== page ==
Practicing the Lost Art of Moderation

I’ve noticed a missing word in our vocabulary for a decade now. I rarely hear the word “moderation.” Instead, I see both students and adults becoming addicted to technology, including everyday devices like phones, tablets or video games. Believe it or not, students in our recent focus groups readily admitted to an addiction to both their phones and to social media apps.

I’m not sure if they were proud of it or ashamed of it.

Did you know that for the first time ever, the World Health Organization has included “gaming disorder”(video game addiction) in a draft of the International Classification of Diseases? For someone to be classified as having the disorder, they must also continue to game despite negative consequences, the report adds.

Recently, two investors in Apple, Inc. wrote a letter to the company seeking CEO Tim Cook and his executive team to do something about iPhone addictions. They said:

“Apple can play a defining role in signaling to the industry that paying special attention to the health and development of the next generation is both good business and the right thing to do,” wrote billion-dollar investors Jana Partners and the California State Teachers’ Retirement System, a pension fund, in a letter to Apple they also posted online.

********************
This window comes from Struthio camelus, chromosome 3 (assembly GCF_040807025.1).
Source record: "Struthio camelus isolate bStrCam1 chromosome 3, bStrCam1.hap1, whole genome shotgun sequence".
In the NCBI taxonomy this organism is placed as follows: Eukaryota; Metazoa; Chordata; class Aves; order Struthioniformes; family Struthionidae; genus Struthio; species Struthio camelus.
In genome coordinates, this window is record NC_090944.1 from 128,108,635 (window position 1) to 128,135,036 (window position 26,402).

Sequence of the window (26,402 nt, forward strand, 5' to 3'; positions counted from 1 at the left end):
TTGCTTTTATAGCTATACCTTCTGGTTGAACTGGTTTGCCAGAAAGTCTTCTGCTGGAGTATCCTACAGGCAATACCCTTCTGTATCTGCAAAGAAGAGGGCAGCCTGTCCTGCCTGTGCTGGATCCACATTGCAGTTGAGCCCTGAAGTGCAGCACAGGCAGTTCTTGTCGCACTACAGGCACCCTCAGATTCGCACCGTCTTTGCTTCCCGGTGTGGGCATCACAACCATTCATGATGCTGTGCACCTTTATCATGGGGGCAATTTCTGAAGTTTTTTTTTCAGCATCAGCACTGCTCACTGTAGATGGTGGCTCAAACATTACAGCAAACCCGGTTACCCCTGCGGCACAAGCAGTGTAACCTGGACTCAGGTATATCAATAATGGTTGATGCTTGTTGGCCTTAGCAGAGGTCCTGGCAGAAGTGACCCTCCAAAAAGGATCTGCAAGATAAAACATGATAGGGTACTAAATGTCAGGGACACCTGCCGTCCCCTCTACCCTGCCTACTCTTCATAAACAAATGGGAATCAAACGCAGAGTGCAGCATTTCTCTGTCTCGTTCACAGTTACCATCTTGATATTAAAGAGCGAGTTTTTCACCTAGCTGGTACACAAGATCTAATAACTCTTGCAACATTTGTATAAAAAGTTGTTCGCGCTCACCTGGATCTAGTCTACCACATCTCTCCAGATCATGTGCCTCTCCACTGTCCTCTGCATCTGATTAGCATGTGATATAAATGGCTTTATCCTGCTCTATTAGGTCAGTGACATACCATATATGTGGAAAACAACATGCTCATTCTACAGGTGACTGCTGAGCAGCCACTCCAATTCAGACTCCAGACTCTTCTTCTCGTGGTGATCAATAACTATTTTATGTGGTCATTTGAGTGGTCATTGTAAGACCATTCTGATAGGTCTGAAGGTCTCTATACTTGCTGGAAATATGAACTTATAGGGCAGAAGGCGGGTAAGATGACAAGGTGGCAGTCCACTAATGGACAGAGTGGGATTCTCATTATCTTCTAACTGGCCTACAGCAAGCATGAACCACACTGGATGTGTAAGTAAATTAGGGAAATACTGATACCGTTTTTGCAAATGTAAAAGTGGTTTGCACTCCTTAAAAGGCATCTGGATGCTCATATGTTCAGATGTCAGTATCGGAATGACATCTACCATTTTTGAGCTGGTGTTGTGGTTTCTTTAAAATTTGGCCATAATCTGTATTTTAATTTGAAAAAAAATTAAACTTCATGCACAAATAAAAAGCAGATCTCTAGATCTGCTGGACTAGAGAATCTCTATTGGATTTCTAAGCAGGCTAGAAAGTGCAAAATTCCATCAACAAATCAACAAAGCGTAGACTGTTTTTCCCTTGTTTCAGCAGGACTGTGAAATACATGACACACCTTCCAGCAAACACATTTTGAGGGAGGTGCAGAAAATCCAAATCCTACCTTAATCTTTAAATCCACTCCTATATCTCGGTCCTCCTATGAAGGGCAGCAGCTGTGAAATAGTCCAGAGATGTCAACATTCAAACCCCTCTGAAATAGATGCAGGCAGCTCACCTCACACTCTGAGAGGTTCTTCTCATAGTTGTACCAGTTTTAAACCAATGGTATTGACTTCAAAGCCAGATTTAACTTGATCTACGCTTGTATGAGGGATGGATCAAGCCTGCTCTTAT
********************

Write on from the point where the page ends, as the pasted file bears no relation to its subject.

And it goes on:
NBC News Journalist Ben Popken wrote, “There is a developing consensus around the world—including Silicon Valley—that the potential long-term consequences of new technologies need to be factored in at the outset, and no company can outsource that responsibility,” according to the Apple investors.

In a recent article, Huffington Post founder Arianna Huffington lamented how technology degrades the closeness between people in the same room. She cited how heavy social media usage has been linked to higher rates of depression, especially in the young. “Our ability to succeed in the technology-dominated workplace of the future depends, in no small measure, on our ability to—right now—take back control of our technology, and our lives,” she wrote.

What Do We Make of This?

We live in a strange era of history. For the first time, our everyday habits and devices actually encourage addictive behavior and make moderation difficult:

  • We can binge watch television shows and movies.
  • Video games can be played to our heart’s content.
  • Social media can be accessed anytime of day and on any day.
  • Prescription drugs can be purchased online or over the counter.
  • We can shop on our computers anytime of day or night.
  • Food can be purchased at any time and delivered to our home.
  • Our phones are with us all day, enabling us to communicate nonstop.
  • Almost everything we want is “on demand.”

Four Steps Toward Moderation

In 2010, Steve Jobs was interviewed and asked if his children liked the new iPad. Jobs famously replied: “We don’t allow the iPad in our home. We think it’s too dangerous for them.”

We all know Steve Jobs believed in his Apple products. But he also believed in moderation. And that has to be taught these days. Ancient Greeks had a famous phrase: “Pan Metron Ariston,” which translates to “Moderation in All Things.” It’s the ability to temper our appetites; to discipline our urge to binge on anything. The dictionary defines the term this way: Moderation is about finding a balance between two extremes—deprivation and overindulging. Let me offer four suggestions for teachers and parents to develop “moderation” in themselves and young people:

1. Teach them to distinguish between APPETITES and HUNGER.